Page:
Yeah, I’m curious… Probably, the main thing people think about is like GPUs, with computation on deep learning… And you’re exactly right - I was just pulling up, while you were talking, the recent work from Microsoft and NVIDIA, I think on the Megatron model. They just have a figure - it’s like, I think most people in our audience have heard of BERT, heard that in the context of AI, which had 340 million parameters in the model. GPT-3, which I think, Chris, you just had a conversation with someone about on –
Last week, yeah.
[07:57] Yeah, 175 billion parameters. And then this Megatron, which is the new natural language generation model, which was talked about just recently - 530 billion parameters. Just commenting and following up on your conversation about these large models is pretty insane. I don’t know – I think generally, people have in their mind racks and racks of GPUs when they’re thinking of this…
With a photonic computer - and this is maybe just like a very simple question, but to have something in people’s mind where… So I’ve been near some quantum computing labs where they’ve got dilution fridges, and it looks like this whole vacuum system, and all that. And then I think about laser labs, with all these lasers, and you’ve got these lenses and stuff… That seems very different to me then that “Oh, I’m going into the data center. I see these racks of computers.”
Just as a very simple question, if you were to go look at a set of photonic computers, what does that look like form factor-wise and connection-wise, in comparison to some of these other things?
Well, I would say the biggest deployments of AI are in hyperscaler environments and in cloud environments. To play in those spaces, you need to avoid doing anything weird. A big dilution refrigerator or a vacuum - that’s going to be a problem. And if you look at photonic computers, the things that we’re developing, they just look like a normal silicon chip. They do have optical fibers that come out. You do need to get light into the processors, so that it can do the calculations, but it’s really just a standard computer chip that looks like a card sitting in a server, but there’s a little addition of having a laser in there.
Maybe just on the larger picture here - there are so many different ways that people are looking at powering AI computation, because the market opportunity is so big… And we’re all trying to power these 500 billion weight neural networks. It’s going to take a lot of computing power, and that power is the principal problem. Computer chips are getting way too hot. That’s really one of the fundamental things that we’re interested in trying to help with.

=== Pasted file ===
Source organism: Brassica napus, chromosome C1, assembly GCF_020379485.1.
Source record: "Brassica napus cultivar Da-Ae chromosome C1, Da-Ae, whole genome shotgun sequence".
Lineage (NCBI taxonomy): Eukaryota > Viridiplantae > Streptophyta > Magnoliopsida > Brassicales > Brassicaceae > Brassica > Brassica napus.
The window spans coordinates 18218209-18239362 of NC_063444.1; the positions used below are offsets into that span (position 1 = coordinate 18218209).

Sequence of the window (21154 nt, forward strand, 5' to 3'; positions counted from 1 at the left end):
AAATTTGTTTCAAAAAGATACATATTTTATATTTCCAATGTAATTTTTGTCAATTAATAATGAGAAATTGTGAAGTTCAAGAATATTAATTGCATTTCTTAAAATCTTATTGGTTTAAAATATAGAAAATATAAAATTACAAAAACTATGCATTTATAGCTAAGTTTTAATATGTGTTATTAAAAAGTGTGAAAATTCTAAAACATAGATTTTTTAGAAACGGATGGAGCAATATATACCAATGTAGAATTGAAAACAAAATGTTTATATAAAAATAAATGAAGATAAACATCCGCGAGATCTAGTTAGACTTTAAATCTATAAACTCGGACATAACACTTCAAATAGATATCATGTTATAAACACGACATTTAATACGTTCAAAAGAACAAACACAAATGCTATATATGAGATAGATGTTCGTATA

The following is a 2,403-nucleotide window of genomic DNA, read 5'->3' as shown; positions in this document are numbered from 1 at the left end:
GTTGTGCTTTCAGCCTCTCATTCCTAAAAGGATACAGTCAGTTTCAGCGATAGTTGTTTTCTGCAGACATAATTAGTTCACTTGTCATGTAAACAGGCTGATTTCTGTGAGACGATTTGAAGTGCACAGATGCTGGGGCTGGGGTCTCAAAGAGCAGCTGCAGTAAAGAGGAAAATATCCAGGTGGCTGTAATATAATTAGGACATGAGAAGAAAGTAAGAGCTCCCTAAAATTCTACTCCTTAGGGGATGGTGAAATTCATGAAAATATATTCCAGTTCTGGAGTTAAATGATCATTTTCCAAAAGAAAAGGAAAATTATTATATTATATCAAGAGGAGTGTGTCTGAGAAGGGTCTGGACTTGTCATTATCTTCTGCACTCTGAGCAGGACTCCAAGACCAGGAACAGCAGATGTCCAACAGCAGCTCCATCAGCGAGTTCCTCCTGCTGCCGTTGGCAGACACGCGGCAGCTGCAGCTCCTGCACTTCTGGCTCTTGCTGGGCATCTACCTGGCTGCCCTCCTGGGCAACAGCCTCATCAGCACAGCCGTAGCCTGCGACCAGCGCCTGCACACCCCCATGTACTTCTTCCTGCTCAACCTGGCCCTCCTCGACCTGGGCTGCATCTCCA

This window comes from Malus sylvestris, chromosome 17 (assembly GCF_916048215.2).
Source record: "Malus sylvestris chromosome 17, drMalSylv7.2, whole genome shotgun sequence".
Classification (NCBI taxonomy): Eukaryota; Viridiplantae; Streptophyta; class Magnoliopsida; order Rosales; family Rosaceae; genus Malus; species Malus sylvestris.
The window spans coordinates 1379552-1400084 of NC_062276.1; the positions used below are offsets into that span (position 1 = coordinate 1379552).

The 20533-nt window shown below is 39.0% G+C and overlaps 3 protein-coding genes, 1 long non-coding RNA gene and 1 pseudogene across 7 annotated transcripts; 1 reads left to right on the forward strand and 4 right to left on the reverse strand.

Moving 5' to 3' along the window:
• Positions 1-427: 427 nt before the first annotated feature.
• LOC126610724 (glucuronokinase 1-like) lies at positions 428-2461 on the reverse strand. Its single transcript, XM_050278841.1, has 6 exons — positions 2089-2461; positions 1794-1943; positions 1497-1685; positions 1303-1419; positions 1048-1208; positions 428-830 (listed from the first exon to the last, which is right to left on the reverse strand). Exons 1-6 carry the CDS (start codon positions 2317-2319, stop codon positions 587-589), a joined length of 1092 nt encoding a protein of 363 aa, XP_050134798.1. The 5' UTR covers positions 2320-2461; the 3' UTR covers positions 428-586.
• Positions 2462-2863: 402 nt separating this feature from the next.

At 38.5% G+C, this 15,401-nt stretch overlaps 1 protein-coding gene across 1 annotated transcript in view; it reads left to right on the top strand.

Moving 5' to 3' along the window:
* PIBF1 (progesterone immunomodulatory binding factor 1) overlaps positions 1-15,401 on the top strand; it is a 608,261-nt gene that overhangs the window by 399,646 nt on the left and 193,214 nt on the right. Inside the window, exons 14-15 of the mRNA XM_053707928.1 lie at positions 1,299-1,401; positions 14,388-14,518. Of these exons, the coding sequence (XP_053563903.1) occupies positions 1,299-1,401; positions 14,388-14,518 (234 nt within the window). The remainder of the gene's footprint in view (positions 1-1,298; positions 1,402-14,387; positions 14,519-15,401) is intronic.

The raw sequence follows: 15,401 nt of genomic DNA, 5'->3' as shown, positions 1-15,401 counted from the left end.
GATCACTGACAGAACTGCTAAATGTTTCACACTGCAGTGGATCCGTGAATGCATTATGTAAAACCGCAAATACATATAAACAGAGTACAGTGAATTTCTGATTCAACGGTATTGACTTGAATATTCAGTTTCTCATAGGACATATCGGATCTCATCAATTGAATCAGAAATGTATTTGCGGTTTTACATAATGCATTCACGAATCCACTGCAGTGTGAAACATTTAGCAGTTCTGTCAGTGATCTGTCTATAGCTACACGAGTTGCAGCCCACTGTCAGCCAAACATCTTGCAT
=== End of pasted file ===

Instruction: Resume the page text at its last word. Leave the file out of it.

When you said it was one of the principal things, is that kind of primary value proposition when you’re saying, “Go with photonics”, laser-driven, it doesn’t heat up, you don’t have the massive problem that you have to deal with in a data center, where you have a bunch of, is that the primary thing? Are there other performance characteristics or non-performance characteristics that play into the field in general, in terms of the field itself having a value proposition?
Yeah, so I can say some really general things about computers. If you have one processor and you run a program on that processor, you will get one processor worth of performance. If you take two processors and try to scale it up, it’ll be just less than two processors’ worth of performance. When you get to 1,000 nodes, you’re going to be looking at something that is kind of doing the amount of computation that half the number of units will be doing.
So, what I’m getting at with that is, as you try to power bigger and bigger neural networks, you need to scale up. And the reason that you need to scale up is that the individual computer chips that we build today, Intel’s chips, AMD’s chips, NVIDIA’s chips - they all consume a lot of power, and you kind of have to spread them out; and they’re getting to be really big. So this heat problem, in addition to what’s known as Amdahl’s Law scaling, where every time you add a unit of compute, you do not get a unit of performance out - those two things work together. So really, power efficiency is tied to compute scaling, it’s tied to compute per chip. There’s really a maximum amount of heat that you can pull out of a processor. So it’s just this whole story that’s built around - you can’t be trying to dissipate kilowatts of power in a single chip. You’re not going to be able to cool it, and you’re certainly not going to be able to continue a roadmap where you’re pumping more power through chips. It’s performance, energy efficiency, and all that stuff is fundamentally linked, and they sort of hamper your ability to scale out.
[12:06] I know that we’ve talked on the show a couple times about the environmental impacts of what we’re doing with these large models, and I think there was that one study - I forgot how old it is now… It’s probably a couple years old now, where it was talking about one of these large language models is like running five cars into the ground for their whole life period to train once and you know, and we’re training them multiple times. So as you’re talking about power, a lot of what I’m thinking is related to that sustainability side of things. In terms of that power requirement side of things - I mean, lasers still require power, I’m assuming, but… So I don’t really have a sense of what scales are we looking at on a GPU accelerated AI, versus photonic base…
Yeah, maybe we can start with the bigger picture around the energy scaling problem.